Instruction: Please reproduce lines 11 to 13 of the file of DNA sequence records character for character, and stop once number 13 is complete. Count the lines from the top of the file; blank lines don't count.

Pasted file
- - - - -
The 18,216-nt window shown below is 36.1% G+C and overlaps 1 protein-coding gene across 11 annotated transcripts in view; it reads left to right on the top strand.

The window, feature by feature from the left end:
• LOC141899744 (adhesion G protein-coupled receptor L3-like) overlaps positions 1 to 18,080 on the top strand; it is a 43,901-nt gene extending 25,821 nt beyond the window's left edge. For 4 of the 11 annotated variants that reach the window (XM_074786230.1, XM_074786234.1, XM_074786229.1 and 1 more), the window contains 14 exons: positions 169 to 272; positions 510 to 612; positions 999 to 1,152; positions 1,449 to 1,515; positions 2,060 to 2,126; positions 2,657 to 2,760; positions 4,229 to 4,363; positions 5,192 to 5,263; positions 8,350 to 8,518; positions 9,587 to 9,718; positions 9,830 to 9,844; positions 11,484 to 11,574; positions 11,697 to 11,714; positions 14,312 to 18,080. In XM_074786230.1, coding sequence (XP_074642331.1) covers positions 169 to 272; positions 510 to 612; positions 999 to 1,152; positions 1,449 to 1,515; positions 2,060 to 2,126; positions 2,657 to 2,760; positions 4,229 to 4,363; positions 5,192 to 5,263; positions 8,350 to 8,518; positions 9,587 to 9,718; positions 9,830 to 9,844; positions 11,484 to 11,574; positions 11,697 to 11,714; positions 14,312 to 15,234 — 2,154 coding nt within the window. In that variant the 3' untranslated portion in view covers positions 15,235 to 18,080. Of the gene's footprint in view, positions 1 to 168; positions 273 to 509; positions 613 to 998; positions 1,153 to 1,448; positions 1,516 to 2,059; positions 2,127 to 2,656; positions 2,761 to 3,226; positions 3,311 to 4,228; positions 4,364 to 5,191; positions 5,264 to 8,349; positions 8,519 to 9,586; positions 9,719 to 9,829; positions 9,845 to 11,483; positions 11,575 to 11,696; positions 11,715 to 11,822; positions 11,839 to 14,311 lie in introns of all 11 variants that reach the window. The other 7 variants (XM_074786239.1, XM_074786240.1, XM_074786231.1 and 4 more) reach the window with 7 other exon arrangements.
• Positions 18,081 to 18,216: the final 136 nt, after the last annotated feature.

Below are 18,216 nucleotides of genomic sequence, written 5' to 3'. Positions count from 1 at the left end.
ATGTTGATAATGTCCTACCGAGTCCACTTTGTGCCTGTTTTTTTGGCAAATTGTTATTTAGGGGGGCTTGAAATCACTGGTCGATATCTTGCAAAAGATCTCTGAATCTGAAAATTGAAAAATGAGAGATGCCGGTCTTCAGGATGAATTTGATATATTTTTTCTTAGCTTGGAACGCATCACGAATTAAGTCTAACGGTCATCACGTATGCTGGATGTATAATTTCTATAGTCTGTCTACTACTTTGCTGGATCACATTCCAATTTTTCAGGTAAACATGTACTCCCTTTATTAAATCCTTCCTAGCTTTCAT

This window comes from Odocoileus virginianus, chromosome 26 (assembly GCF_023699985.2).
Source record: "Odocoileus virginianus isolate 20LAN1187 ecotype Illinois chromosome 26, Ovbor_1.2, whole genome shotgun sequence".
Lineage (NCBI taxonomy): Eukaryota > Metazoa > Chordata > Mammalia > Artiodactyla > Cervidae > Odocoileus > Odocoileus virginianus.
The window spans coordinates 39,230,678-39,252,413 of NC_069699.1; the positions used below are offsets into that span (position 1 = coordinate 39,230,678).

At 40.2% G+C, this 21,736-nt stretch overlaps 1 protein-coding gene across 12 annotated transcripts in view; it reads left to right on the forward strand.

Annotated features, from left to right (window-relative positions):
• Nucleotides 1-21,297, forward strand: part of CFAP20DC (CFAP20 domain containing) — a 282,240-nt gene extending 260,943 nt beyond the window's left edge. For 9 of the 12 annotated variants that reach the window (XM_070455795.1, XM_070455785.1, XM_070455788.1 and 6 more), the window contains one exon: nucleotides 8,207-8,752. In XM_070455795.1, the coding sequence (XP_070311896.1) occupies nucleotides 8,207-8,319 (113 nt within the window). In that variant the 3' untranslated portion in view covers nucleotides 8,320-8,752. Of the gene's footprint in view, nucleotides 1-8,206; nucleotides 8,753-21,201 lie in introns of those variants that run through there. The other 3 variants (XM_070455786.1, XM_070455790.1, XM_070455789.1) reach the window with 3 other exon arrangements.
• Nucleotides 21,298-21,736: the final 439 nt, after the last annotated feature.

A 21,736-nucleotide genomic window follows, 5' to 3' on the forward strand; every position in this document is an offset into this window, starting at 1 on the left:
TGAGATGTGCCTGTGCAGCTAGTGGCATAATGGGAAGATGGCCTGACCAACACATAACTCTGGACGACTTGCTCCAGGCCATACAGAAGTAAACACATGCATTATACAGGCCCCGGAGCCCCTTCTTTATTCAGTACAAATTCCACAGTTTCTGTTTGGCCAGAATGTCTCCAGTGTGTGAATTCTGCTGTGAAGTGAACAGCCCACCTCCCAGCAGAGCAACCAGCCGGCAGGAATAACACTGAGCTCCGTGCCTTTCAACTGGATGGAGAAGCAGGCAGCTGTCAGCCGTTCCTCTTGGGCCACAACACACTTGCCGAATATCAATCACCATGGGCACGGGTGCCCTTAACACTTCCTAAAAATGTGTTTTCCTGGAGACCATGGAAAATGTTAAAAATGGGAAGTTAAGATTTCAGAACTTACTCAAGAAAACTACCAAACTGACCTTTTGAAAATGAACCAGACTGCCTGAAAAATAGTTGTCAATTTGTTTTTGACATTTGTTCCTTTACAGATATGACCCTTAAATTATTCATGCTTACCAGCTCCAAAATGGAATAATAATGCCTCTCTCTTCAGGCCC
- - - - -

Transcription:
At 40.2% G+C, this 21,736-nt stretch overlaps 1 protein-coding gene across 12 annotated transcripts in view; it reads left to right on the forward strand.

Annotated features, from left to right (window-relative positions):
• Nucleotides 1-21,297, forward strand: part of CFAP20DC (CFAP20 domain containing) — a 282,240-nt gene extending 260,943 nt beyond the window's left edge. For 9 of the 12 annotated variants that reach the window (XM_070455795.1, XM_070455785.1, XM_070455788.1 and 6 more), the window contains one exon: nucleotides 8,207-8,752. In XM_070455795.1, the coding sequence (XP_070311896.1) occupies nucleotides 8,207-8,319 (113 nt within the window). In that variant the 3' untranslated portion in view covers nucleotides 8,320-8,752. Of the gene's footprint in view, nucleotides 1-8,206; nucleotides 8,753-21,201 lie in introns of those variants that run through there. The other 3 variants (XM_070455786.1, XM_070455790.1, XM_070455789.1) reach the window with 3 other exon arrangements.